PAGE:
By Dr. Sanket Wakchaure, Nutritionist, Trouw Nutrition India


Heat stress is a major challenge in poultry production, especially during the summer months. It occurs when birds face difficulty in achieving a balance between body heat produced and heat lost. This imbalance can lead to several health issues and production losses. Therefore, it is crucial to understand the causes and responses of birds to heat stress and implement appropriate mitigation strategies to minimize the adverse impact on production.

There are several causes for heat production apart from the environmental heat. Some of them notably are higher feed intake, higher density feed and/or overcrowding of birds in a limited space, etc.

Heat stress response to maintain normal body temperature-

  • Increased panting
  • Spreading of wings
  • Moving toward shades or towards the place where airflow is more
  • Blood-swollen wattles and comb
  • Diverting blood from internal organ to the skin which darkens skin colour
  • Reduced physical activity
  • Lesser feed intake and drinks more water which can cause loose droppings

Impact on poultry production

Heat stress production losses depend on multiple factors like maximum temperature, duration of high temperatures, rate of temperature change, and relative humidity of the air leading to the following impacts -

 ⬆ Mortality                  ⬇ Feed intake

 ⬇ Gut health              ⬆ CFCR

 ⬇ Body weight           ⬇ Meat quality

 ⬇ Immunity                ⬇ Egg production

 ⬇ Egg weight              ⬇ Egg shell quality

 ⬇ Albumin height       ⬇ Hatchability

Impact of heat stress on Egg shell quality

Panting due to heat stress can cause an acid-base imbalance in the blood of layers, resulting in thinner and weaker eggshell. Hyperventilation in birds to regulate body temperature leads to excessive loss of CO2 gas from the lungs and blood, resulting in an increase in blood pH or a shift towards alkalinity, a condition referred to as respiratory alkalosis. A rise in blood pH levels reduces the activity of carbonic anhydrase enzyme, causing a decrease in the transfer of calcium and carbonate ions from the blood to the shell gland. The addition of calcium to the diet alone cannot rectify this issue. A reduction in feed intake and an increase in phosphorus loss leads to a decrease in calcium consumption, which is another factor contributing to thin eggshells. To restore acid-base balance, use of potassium chloride, ammonium chloride, or sodium bicarbonate is recommended.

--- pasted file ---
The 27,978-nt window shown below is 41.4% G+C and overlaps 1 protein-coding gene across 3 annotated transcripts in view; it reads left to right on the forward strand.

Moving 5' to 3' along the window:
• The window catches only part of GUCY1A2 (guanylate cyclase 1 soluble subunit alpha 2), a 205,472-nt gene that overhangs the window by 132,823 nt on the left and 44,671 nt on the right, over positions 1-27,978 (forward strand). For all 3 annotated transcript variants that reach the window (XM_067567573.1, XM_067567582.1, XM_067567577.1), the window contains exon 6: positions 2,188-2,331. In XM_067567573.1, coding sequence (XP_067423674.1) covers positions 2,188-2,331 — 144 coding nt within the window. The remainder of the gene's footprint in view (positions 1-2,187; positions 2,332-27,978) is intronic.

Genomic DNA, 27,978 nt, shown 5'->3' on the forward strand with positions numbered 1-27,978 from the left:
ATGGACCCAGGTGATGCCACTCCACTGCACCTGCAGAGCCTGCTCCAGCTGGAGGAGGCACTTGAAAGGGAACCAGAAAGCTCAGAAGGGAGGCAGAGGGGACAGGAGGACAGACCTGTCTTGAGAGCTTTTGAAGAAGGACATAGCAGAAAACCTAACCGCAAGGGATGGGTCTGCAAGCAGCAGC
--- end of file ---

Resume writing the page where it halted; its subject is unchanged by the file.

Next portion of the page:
General guide to the reaction of adult poultry to various temperatures

55 to 75 ⁰F


Thermal neutral zone. the temperature range where a bird can maintain its body temperature without any need to modify its basic metabolic rate or behavior.

65 to 75 ⁰F

Ideal temperature range.

75 to 85 ⁰F

A slight reduction in feed consumption can be expected, but if nutrient intake is adequate, production efficiency is good. Egg size could potentially decrease, and the quality of the eggshell may deteriorate when temperatures approach the upper limit of this range.

85 to 90 ⁰F

Feed consumption falls further. Weight gains are lower. Egg size and shell quality tend to decline. Egg production usually suffers. It is recommended to implement cooling measures prior to reaching this temperature range.

90 to 95 ⁰F

Feed consumption continues to drop. There is some danger of heat prostration among layers, especially the heavier birds and those in full production. At these temperatures, cooling procedures must be carried out.

95 to 100 ⁰F

Heat prostration is probable. Emergency measures may be needed. Egg production and feed consumption are severely reduced. Water consumption is very high

Over 100 ⁰F

At these temperatures, the priority is the survival of birds, and as such, urgent measures must be taken to cool them

 Diagram of Thermoneutral Zone

Fig.1 - Diagram of Thermoneutral Zone

Strategies to reduce heat stress in poultry

Heat stress reduction in poultry can be achieved by implementing various strategies. Two key strategies are housing management and nutritional management. Housing management involves adjusting the environment in which the birds are kept, including ventilation, temperature control, and lighting. Nutritional management involves providing birds with a balanced diet that includes specific nutrients that can help them cope with heat stress. Both strategies can be effective in reducing heat stress and maintaining performance. Monitoring the temperature and humidity at farm is a critical task during implementation of heat stress mitigation strategies.

1. Housing management

  • Need to manage routine work and management practice schedule so that birds won’t disturb in hotter period of day
  • Reduce the intensity of light in hot period to decrease physical activity of birds.
  • Reschedule lightning program to make more morning light hours and less afternoon light hours to increase feed intake.
  • Growing trees on both side of shed as well as covering of roof with Agri waste, dry coconut leaves or whitewash helps to reduce temperature.